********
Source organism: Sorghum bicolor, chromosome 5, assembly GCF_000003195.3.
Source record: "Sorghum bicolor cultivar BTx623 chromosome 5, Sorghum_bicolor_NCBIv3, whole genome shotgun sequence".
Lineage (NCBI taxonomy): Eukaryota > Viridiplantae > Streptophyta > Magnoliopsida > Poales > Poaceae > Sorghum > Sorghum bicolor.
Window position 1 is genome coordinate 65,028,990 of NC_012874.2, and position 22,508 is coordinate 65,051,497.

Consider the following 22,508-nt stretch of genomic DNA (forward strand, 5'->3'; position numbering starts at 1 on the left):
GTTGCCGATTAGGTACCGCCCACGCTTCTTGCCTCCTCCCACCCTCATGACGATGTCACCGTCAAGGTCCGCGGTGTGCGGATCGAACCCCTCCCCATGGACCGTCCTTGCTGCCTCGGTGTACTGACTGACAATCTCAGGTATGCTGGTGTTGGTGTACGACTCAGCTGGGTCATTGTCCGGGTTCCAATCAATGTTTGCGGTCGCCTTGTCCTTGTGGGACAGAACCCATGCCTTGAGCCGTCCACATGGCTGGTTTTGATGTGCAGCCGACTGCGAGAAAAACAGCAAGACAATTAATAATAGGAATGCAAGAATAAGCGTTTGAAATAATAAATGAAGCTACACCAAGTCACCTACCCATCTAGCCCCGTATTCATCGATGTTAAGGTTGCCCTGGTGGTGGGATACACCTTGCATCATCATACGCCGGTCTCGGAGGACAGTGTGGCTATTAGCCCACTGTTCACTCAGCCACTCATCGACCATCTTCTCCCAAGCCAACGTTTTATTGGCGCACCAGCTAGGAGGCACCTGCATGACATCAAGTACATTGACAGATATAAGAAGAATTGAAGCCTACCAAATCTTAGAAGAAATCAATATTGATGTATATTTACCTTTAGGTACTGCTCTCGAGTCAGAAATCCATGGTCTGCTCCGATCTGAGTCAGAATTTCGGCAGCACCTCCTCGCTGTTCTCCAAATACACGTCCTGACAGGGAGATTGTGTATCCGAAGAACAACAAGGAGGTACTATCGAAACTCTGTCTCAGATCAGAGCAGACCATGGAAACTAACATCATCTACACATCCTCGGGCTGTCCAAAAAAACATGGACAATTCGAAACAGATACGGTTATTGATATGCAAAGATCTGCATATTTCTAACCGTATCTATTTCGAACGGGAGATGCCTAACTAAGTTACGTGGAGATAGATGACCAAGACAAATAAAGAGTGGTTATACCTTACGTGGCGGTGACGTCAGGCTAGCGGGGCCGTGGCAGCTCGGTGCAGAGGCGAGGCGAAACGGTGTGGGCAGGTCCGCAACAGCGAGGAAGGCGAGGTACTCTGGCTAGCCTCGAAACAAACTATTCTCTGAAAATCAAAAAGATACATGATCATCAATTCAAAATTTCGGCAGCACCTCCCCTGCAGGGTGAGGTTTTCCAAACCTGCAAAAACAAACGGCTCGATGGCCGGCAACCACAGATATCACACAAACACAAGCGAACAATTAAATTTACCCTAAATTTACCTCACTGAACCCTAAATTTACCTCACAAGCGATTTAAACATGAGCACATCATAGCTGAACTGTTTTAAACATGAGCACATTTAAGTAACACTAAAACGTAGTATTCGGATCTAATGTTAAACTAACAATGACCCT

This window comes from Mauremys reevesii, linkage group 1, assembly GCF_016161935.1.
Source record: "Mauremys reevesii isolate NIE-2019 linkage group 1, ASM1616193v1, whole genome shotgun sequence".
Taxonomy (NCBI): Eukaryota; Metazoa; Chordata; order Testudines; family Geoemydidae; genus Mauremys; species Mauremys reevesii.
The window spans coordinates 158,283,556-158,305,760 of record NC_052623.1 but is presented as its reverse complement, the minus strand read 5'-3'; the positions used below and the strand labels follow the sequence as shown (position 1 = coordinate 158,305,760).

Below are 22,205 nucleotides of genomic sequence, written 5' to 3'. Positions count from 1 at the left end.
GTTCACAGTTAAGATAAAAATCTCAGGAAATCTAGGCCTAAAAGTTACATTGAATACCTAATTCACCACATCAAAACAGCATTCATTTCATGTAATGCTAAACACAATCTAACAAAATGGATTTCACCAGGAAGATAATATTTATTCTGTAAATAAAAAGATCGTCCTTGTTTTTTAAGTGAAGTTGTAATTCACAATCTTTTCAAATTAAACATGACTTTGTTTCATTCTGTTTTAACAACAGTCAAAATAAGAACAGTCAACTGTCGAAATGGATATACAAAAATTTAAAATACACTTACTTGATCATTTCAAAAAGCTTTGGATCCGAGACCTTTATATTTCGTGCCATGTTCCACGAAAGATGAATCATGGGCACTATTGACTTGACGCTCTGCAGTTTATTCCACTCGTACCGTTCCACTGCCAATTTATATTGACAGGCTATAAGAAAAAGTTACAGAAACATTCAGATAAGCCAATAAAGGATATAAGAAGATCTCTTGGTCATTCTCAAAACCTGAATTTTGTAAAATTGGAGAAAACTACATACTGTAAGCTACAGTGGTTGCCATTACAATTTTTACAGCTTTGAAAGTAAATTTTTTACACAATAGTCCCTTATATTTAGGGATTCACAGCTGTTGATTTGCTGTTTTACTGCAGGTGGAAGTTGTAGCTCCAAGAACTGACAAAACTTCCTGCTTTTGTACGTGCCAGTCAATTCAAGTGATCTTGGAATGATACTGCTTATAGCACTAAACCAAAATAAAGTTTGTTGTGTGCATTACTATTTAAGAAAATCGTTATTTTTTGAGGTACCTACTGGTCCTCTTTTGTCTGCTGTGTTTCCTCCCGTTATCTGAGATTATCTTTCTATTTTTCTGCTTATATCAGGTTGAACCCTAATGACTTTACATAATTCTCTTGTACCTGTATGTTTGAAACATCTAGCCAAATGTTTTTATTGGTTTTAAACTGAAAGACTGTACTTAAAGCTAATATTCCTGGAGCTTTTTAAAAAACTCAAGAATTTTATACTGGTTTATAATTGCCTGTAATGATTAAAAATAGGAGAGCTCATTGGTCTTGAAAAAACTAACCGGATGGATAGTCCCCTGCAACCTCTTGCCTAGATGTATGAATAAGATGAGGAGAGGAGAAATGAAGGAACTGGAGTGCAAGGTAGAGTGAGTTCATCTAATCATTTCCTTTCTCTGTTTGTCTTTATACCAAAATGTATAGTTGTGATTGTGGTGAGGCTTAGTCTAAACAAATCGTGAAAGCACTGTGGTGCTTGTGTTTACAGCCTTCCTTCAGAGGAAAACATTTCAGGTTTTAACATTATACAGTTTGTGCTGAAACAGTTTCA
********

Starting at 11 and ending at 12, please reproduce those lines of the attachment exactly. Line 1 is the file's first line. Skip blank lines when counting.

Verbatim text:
Below are 22,205 nucleotides of genomic sequence, written 5' to 3'. Positions count from 1 at the left end.
GTTCACAGTTAAGATAAAAATCTCAGGAAATCTAGGCCTAAAAGTTACATTGAATACCTAATTCACCACATCAAAACAGCATTCATTTCATGTAATGCTAAACACAATCTAACAAAATGGATTTCACCAGGAAGATAATATTTATTCTGTAAATAAAAAGATCGTCCTTGTTTTTTAAGTGAAGTTGTAATTCACAATCTTTTCAAATTAAACATGACTTTGTTTCATTCTGTTTTAACAACAGTCAAAATAAGAACAGTCAACTGTCGAAATGGATATACAAAAATTTAAAATACACTTACTTGATCATTTCAAAAAGCTTTGGATCCGAGACCTTTATATTTCGTGCCATGTTCCACGAAAGATGAATCATGGGCACTATTGACTTGACGCTCTGCAGTTTATTCCACTCGTACCGTTCCACTGCCAATTTATATTGACAGGCTATAAGAAAAAGTTACAGAAACATTCAGATAAGCCAATAAAGGATATAAGAAGATCTCTTGGTCATTCTCAAAACCTGAATTTTGTAAAATTGGAGAAAACTACATACTGTAAGCTACAGTGGTTGCCATTACAATTTTTACAGCTTTGAAAGTAAATTTTTTACACAATAGTCCCTTATATTTAGGGATTCACAGCTGTTGATTTGCTGTTTTACTGCAGGTGGAAGTTGTAGCTCCAAGAACTGACAAAACTTCCTGCTTTTGTACGTGCCAGTCAATTCAAGTGATCTTGGAATGATACTGCTTATAGCACTAAACCAAAATAAAGTTTGTTGTGTGCATTACTATTTAAGAAAATCGTTATTTTTTGAGGTACCTACTGGTCCTCTTTTGTCTGCTGTGTTTCCTCCCGTTATCTGAGATTATCTTTCTATTTTTCTGCTTATATCAGGTTGAACCCTAATGACTTTACATAATTCTCTTGTACCTGTATGTTTGAAACATCTAGCCAAATGTTTTTATTGGTTTTAAACTGAAAGACTGTACTTAAAGCTAATATTCCTGGAGCTTTTTAAAAAACTCAAGAATTTTATACTGGTTTATAATTGCCTGTAATGATTAAAAATAGGAGAGCTCATTGGTCTTGAAAAAACTAACCGGATGGATAGTCCCCTGCAACCTCTTGCCTAGATGTATGAATAAGATGAGGAGAGGAGAAATGAAGGAACTGGAGTGCAAGGTAGAGTGAGTTCATCTAATCATTTCCTTTCTCTGTTTGTCTTTATACCAAAATGTATAGTTGTGATTGTGGTGAGGCTTAGTCTAAACAAATCGTGAAAGCACTGTGGTGCTTGTGTTTACAGCCTTCCTTCAGAGGAAAACATTTCAGGTTTTAACATTATACAGTTTGTGCTGAAACAGTTTCA